Discussion

      Our study evaluated the impact of providing inpatients with photographs of their clinical care team on their recall of the care team members and on perceived patient–provider communication. We found that patients have difficulty remembering their hospital care team members, with 30% of patients being unable to recall a single clinician's name. Furthermore, we found that the number of clinicians recalled by patients was statistically significantly greater when patients were provided a memory tool. Providing only names helped recall, and providing photos and names improved recall further. We found that the interventions did not affect the perceived quality of patient–clinician communication.
      Our findings are consistent with prior studies
      • O'Leary K.J.
      • Kulkarni N.
      • Landler M.P.
      • et al.
      Hospitalized patients' understanding of their plan of care.
      • Arora V.M.
      • Schaninger C.
      • D'Arcy M.
      • et al.
      Improving inpatients' identification of their doctors: use of FACE cards.
      • Simons Y.
      • Caprio T.
      • Furiasse N.
      • Kriss M.
      • Williams M.V.
      • O'Leary K.J.
      The impact of facecards on patients' knowledge, satisfaction, trust, and agreement with hospital physicians: a pilot study.
      and add further rigor, as they were obtained from a randomized controlled trial. When compared with the current standard of care, patients provided with the names of their clinicians do a better job at remembering their clinicians' names. However, this does not help patients better recognize their clinicians by face. Patients receiving handouts with photographs do significantly better both at remembering names and at recognizing photographs of their clinical care team. The addition of photographs appears to be superior to just providing names, and represents an important aid for patients to know who is providing their care. Patients' recall has the potential to reduce uncertainty and anxiety experienced when unfamiliar people enter their hospital room. The positive effect of photographs replicated findings from studies outside health care that also found the value of imagery.
      • Kargopoulos P.
      • Bablekou Z.
      • Gonida E.
      Effects of face and name presentation on memory for associated verbal descriptors.
      • Hasebrook J.P.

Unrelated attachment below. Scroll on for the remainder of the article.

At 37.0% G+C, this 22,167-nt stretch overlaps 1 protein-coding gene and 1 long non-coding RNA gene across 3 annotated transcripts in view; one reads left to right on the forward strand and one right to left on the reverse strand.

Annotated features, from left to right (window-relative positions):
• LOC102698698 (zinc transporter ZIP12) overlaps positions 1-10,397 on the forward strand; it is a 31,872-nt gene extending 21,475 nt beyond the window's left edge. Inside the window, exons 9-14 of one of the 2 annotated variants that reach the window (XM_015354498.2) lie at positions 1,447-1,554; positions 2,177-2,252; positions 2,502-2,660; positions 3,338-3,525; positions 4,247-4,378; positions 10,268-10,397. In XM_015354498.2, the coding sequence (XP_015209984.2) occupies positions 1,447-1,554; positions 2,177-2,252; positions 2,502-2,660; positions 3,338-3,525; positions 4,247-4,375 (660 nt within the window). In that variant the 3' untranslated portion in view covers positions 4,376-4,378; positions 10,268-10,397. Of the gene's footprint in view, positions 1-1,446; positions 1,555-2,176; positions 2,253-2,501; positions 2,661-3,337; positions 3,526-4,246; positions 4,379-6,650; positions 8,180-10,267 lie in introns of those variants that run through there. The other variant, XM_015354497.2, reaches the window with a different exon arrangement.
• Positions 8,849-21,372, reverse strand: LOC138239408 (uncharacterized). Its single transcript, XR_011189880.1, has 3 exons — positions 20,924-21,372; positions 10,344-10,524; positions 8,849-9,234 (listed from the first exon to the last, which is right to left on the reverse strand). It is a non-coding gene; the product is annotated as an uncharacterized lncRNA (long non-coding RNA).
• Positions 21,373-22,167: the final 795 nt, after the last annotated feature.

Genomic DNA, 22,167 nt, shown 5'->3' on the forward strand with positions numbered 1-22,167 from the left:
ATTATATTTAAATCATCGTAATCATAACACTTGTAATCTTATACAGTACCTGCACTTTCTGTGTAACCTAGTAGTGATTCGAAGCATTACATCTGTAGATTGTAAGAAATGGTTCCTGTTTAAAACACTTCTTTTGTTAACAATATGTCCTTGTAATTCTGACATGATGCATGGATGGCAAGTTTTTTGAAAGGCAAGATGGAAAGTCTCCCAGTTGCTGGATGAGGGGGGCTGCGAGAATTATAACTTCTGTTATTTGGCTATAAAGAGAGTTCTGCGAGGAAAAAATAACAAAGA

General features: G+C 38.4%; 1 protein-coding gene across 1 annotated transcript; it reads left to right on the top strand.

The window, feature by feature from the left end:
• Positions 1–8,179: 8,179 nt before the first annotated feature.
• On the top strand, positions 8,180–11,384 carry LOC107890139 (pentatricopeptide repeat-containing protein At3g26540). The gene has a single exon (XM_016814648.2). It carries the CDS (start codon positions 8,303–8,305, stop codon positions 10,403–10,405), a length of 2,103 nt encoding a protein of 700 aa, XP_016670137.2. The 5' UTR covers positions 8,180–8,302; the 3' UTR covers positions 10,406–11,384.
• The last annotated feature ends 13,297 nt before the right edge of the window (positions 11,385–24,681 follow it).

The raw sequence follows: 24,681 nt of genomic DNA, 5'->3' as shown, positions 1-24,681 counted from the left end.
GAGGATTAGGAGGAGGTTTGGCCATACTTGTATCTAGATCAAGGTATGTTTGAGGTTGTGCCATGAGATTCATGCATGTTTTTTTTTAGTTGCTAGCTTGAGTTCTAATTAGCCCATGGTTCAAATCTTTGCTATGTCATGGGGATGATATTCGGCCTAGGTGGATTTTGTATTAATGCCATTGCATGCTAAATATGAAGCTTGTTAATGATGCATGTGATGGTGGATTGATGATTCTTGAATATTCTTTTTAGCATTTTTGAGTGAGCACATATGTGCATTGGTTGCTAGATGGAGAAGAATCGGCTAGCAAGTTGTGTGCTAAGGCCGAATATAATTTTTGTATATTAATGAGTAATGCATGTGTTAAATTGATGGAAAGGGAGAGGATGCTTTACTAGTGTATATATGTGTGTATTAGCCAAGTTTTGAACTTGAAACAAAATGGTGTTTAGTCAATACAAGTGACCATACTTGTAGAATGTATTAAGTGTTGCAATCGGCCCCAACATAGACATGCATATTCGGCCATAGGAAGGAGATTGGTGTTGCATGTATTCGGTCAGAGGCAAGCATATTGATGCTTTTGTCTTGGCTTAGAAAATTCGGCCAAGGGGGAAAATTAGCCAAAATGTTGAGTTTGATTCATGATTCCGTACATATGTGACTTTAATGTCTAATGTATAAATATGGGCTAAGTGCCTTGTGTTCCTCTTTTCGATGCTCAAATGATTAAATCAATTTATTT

• Gremm M.
      Multimedia for vocational guidance: effects of individualized testing, videos, and photography on acceptance and recall.
      • Glenberg A.
      Memory and faces: pictures help you remember who said what.
      • Houts P.
      • Doak C.
      • Doak L.
      • Loscalzo M.
      The role of pictures in improving health communication: A review of research on attention, comprehension, recall, and adherence.
      It is interesting to note, however, that while providing patients with photographs increases the number of clinicians they recognize, it does not increase the number of names they recall over patients who are provided with just names. This may indicate that the medium in which the information is provided has an impact on the information recalled; in other words, text helps patients recall text (names), whereas photographs help in the recall of images (faces). This finding is especially relevant for hospitals that cater to an ethnically diverse group of patients that may speak a variety of languages, as visual images cross language barriers. Intuitively, it makes sense that patients should find it easiest to recognize faces, more challenging to recall professional roles, and finally, find it most difficult to remember names.
      We found that providing handouts with names and photos of clinicians improved recall by one clinician, which was statistically and likely clinically significant. While the intervention proved beneficial for increasing patient recall, the overall number of clinicians recognized by patients remains relatively low in all 3 dimensions (faces, names, roles). The handouts helped patients recall, on average, 2 or 3 clinicians from teams usually consisting of over 5 members. Contrary to our expectations, the intervention did not improve recall of clinicians’ roles. There is further opportunity to improve the tool or develop associated initiatives that strengthen the aids provided by the handouts.